May Zeng at Play It Strange songwriting awards (Photo: Steve Bone Photography)

Mike Chunn shares two of his favourite songs from the first year of NCEA songwriting

Play It Strange CEO Mike Chunn reflects on the first year of songwriting as an NCEA subject and shares two of his favourite songs to come out of the initiative with stories by their writers.

Last year, at last, songwriting became a Level 3 NCEA subject. And here at Play It Strange, our secondary school songwriting competitions saw a 17% increase in songs submitted. This tells us that young New Zealanders are drawn to an infrastructure where this unique craft is now recognised, encouraged and respected. It’s no longer an outlier pursuit.

And the net is widening. Songs in Korean, te reo Māori, Pacific Island languages. And there’s the key word: ‘languages’. And with this expansion, Play It Strange is increasing the number of songs being recorded for the online album. This year there are 66 mastered tracks so check out the album.

With songwriting in the curriculum, the lyrics of songs written by students are now read and heard. And the impressions are quite profound. To this end, Play It Strange, in collaboration with design company Redcactus, is publishing a book with lyrics from 20 of this year’s Play It Strange songwriting competition finalists alongside quotes from the writers as to where the inspiration for the lyrics came from. Their stories are evocative, moving and brave.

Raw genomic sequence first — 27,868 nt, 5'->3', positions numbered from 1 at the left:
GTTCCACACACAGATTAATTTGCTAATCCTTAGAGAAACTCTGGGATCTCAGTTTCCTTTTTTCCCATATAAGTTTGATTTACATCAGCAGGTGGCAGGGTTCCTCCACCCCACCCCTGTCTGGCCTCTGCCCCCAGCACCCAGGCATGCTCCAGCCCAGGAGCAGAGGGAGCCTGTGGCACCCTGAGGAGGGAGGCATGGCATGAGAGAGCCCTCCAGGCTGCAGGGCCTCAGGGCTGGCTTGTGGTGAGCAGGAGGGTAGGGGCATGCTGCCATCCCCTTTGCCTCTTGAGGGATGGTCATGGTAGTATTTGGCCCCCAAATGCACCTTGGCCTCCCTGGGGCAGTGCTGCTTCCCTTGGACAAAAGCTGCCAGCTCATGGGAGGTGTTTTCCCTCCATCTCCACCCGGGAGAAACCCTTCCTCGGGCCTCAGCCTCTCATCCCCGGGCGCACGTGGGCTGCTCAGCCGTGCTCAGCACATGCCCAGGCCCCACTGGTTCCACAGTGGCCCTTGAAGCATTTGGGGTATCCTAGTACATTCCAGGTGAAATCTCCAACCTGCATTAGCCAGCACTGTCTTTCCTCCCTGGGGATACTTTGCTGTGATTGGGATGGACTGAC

Genoveva Revert-Neal (Thames High School) – ‘Monster’

“‘Monster’ tells the story of a girl who outwardly appears to be successful and strong but, when she goes to bed, is consumed by anger and pain and depression that she has no control over. I wrote the song at 2 am while in the middle of a huge breakdown. I was in a super dark place of my life and these lyrics expressed everything that was going on in my head that my loved ones couldn’t understand.

“I think everyone has a part of themselves that they wish they could change or get rid of, whether it be a person or a feeling or an addiction or a trait, and it can start to consume their every action and thought and take over. That’s the “monster”, the part of ourselves that we feel at complete mercy to. I hope someone can find healing for their own monster in these lyrics as I did for mine.”

May Zeng (Westlake Girls High and winner of the Lion Foundation Songwriting Competition) – ‘Different’

“‘Please shut up’ is something that I’ve been silently screaming inside for quite some time. A random swear word that someone says, certain pop songs that are sending all the wrong messages to young people, comfortable people laughing about comfortable things, broken promises and a mindless “sorry”… It is all too much of nothing, and I’m stuck in this desperate ‘new age’ of ours, thinking where my people have gone. 

“But, so be it. The thing about pain is it doesn’t just make you stronger, it peels off and shatters the parts of you that are not you, and what’s left is this different girl walking home alone, singing her name in the rain.”

With fourteen albums now in our ‘library’ the true value of songwriting is a clear and detailed parade. Like opening a huge window into the hearts and minds of young New Zealanders, we hear and absorb the truth, fear, celebration, facade, love, affirmation and so much more. And, in the end, we learn from them and understand.

Spinoff readers can put their hand up for one of fifty free copies of the Play It Strange / Redcactus Lyric Book by emailing info@playitstrange.org.nz ‘Lyric Book request’ in the subject field and with your mailing address in the email. They will be printed in the New Year.


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